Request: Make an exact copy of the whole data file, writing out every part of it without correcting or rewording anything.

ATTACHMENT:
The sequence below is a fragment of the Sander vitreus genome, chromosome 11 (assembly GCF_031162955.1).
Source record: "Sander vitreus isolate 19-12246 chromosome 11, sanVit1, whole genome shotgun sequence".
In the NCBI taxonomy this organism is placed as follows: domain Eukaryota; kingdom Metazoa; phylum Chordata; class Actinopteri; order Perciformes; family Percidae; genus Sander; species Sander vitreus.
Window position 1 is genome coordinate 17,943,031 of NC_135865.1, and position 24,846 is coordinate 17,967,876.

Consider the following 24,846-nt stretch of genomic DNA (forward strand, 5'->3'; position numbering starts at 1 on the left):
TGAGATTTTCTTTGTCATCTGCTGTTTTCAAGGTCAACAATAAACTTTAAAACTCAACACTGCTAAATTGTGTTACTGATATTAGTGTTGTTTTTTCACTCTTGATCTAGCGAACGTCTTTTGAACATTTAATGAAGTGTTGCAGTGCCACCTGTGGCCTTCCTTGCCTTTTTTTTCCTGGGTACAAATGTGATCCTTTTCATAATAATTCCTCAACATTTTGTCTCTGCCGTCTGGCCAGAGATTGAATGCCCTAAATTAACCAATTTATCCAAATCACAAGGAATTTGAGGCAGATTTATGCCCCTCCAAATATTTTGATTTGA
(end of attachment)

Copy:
The sequence below is a fragment of the Sander vitreus genome, chromosome 11 (assembly GCF_031162955.1).
Source record: "Sander vitreus isolate 19-12246 chromosome 11, sanVit1, whole genome shotgun sequence".
In the NCBI taxonomy this organism is placed as follows: domain Eukaryota; kingdom Metazoa; phylum Chordata; class Actinopteri; order Perciformes; family Percidae; genus Sander; species Sander vitreus.
Window position 1 is genome coordinate 17,943,031 of NC_135865.1, and position 24,846 is coordinate 17,967,876.

Consider the following 24,846-nt stretch of genomic DNA (forward strand, 5'->3'; position numbering starts at 1 on the left):
TGAGATTTTCTTTGTCATCTGCTGTTTTCAAGGTCAACAATAAACTTTAAAACTCAACACTGCTAAATTGTGTTACTGATATTAGTGTTGTTTTTTCACTCTTGATCTAGCGAACGTCTTTTGAACATTTAATGAAGTGTTGCAGTGCCACCTGTGGCCTTCCTTGCCTTTTTTTTCCTGGGTACAAATGTGATCCTTTTCATAATAATTCCTCAACATTTTGTCTCTGCCGTCTGGCCAGAGATTGAATGCCCTAAATTAACCAATTTATCCAAATCACAAGGAATTTGAGGCAGATTTATGCCCCTCCAAATATTTTGATTTGA